Institutional Autism Children and AdoptionAutism Mom Blog

Institutional Children Autism and Adoption

Not to long ago, I read a book entitled “The Grace Effect”, written by Larry Alex Taunton, which chronicled his family’s adoption of a young girl from the Ukraine. His wife and children had met the young girl at an orphanage where they were helping on a mission trip. Despite the fact that the girl had medical problems, including HIV, and couldn’t speak a lick of English, they started on a course to give her a forever home in the U.S.

The fact is a lot of children who are available for adoption internationally are in an “institutional” setting – an orphanage or a government run facility of some sort. Many medical issues are never addressed because there aren’t enough resources to deal with them. If the conditions are known, generally that makes many of these children “less” adoptable.

Rise of Autism

With the rise of autism so prevalent in the news, we know that some of the increase in the statistics is partially because as a community we’re just getting better at recognizing and diagnosing the symptoms. Which is problematic in an institutional orphanage where a diagnoses of autism would be low on the medical to do list.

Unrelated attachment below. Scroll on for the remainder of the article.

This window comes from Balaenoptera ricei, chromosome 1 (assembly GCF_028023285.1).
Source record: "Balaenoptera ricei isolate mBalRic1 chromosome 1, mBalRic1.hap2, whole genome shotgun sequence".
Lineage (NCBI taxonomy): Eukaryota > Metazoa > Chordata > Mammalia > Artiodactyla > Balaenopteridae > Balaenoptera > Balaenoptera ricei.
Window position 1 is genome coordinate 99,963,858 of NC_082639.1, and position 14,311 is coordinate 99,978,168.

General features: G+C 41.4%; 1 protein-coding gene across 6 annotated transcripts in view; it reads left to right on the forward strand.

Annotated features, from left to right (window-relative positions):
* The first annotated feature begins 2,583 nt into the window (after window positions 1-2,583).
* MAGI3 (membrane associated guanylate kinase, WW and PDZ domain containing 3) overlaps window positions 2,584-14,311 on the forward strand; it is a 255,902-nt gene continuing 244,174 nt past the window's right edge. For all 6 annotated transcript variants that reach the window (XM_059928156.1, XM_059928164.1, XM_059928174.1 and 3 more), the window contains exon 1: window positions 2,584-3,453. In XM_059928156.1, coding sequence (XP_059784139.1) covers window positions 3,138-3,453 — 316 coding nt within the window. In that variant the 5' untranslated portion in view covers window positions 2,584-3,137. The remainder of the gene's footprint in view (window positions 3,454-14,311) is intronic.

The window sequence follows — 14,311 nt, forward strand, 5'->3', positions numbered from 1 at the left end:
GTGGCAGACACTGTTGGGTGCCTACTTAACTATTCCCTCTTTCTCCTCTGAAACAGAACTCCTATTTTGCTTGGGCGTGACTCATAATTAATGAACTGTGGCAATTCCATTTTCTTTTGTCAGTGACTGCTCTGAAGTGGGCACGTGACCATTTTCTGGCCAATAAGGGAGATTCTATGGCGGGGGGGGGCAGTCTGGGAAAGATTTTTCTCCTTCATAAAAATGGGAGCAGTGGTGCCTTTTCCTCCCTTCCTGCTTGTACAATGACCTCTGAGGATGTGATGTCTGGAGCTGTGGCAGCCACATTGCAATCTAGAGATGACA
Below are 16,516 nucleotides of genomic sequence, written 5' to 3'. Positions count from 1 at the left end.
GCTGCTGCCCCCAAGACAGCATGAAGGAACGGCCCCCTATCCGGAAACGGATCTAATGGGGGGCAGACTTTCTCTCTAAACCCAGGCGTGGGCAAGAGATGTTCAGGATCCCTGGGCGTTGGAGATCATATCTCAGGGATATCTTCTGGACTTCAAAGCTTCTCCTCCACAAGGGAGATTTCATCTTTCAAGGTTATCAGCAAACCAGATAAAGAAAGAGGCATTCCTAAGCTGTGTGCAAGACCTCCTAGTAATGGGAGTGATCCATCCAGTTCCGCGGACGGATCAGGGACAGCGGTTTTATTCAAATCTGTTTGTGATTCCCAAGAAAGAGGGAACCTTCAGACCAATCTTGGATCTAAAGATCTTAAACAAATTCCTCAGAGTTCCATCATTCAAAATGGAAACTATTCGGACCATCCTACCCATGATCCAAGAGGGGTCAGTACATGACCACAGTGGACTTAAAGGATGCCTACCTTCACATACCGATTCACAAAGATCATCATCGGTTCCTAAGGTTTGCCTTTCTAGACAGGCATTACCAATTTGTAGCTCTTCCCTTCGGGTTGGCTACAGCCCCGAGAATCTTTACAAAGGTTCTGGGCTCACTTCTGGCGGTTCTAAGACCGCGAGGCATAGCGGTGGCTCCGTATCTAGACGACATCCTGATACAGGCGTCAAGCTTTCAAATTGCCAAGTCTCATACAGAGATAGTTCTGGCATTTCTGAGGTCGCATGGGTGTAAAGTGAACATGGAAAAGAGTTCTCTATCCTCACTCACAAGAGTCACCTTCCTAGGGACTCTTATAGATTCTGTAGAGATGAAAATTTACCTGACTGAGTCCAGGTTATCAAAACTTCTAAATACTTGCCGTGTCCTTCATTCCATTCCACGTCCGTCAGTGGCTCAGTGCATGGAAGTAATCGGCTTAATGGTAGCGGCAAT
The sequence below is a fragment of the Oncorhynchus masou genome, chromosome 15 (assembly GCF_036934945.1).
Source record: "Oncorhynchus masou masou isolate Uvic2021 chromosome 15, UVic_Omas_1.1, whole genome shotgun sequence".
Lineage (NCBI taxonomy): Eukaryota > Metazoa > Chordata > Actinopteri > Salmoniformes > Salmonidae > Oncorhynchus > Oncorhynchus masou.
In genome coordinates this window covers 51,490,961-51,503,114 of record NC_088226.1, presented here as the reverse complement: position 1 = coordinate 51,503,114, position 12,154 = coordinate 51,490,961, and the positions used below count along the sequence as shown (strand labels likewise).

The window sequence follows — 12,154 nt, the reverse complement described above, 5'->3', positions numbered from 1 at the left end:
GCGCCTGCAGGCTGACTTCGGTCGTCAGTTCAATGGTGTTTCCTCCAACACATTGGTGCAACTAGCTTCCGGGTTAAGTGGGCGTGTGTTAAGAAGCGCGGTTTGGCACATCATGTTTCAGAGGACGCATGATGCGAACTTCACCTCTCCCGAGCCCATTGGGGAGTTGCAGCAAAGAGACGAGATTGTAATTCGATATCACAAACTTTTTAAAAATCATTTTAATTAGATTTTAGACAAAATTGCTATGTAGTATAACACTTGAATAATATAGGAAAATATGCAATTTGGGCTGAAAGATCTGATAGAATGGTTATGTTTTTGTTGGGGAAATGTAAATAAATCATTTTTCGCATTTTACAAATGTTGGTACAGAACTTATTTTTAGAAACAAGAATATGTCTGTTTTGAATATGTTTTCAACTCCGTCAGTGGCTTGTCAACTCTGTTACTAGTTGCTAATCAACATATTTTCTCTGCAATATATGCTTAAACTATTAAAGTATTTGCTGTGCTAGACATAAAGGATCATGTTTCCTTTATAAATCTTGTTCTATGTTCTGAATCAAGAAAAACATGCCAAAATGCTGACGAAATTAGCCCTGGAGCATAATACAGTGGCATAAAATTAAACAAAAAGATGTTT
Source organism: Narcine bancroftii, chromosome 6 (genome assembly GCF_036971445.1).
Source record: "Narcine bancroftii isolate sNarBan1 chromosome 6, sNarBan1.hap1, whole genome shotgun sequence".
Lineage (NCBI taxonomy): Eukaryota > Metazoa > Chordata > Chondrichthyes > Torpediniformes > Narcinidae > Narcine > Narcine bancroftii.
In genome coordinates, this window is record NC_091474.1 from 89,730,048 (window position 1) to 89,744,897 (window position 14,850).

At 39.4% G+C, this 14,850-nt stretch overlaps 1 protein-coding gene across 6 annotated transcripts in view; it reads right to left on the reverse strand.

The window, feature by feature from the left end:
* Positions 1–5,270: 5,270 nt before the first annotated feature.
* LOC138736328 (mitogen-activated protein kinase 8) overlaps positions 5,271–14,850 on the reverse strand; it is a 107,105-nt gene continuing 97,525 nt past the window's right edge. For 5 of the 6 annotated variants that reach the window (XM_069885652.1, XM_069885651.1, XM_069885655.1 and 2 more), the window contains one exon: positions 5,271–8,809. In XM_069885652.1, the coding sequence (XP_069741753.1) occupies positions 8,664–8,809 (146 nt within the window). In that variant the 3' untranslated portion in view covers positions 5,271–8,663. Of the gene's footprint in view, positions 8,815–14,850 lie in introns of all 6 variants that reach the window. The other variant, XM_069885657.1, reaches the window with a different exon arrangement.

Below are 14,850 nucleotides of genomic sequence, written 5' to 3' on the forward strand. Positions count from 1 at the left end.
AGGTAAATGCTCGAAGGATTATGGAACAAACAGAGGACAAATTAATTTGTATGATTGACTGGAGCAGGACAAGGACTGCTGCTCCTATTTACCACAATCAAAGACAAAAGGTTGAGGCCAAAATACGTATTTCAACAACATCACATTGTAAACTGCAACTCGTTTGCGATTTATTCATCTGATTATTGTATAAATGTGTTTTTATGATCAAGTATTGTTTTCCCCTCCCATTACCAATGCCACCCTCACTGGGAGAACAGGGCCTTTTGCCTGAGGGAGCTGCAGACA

When a family decides to care for the needs of such a child, goes through the adoption process with a firm like Weinberger Law Group, and then brings them home – what then?

Some of the children might have ‘autistic’ type symptoms just because an institutional setting may not provide the love and support that a family gives to a child. Self soothing is likely a natural way for them to deal with the unknown. However, with trusting bonds being built, and the nurture and care that a forever family provides them, these symptoms may wane.

Young children tend to pick up another language quickly, so if the new member of the family is not learning English at a noticeable pace, that may signify developmental delays and a check by a therapist may be warranted.

Adding to your family, while exciting can also be a scary venture – adjustments need to be made by everyone, parents, siblings and the newly adopted child. Vigilance in watching how the adopted child is progressing with social and language skills is important so that parents can seek professional guidance to work with the issues.

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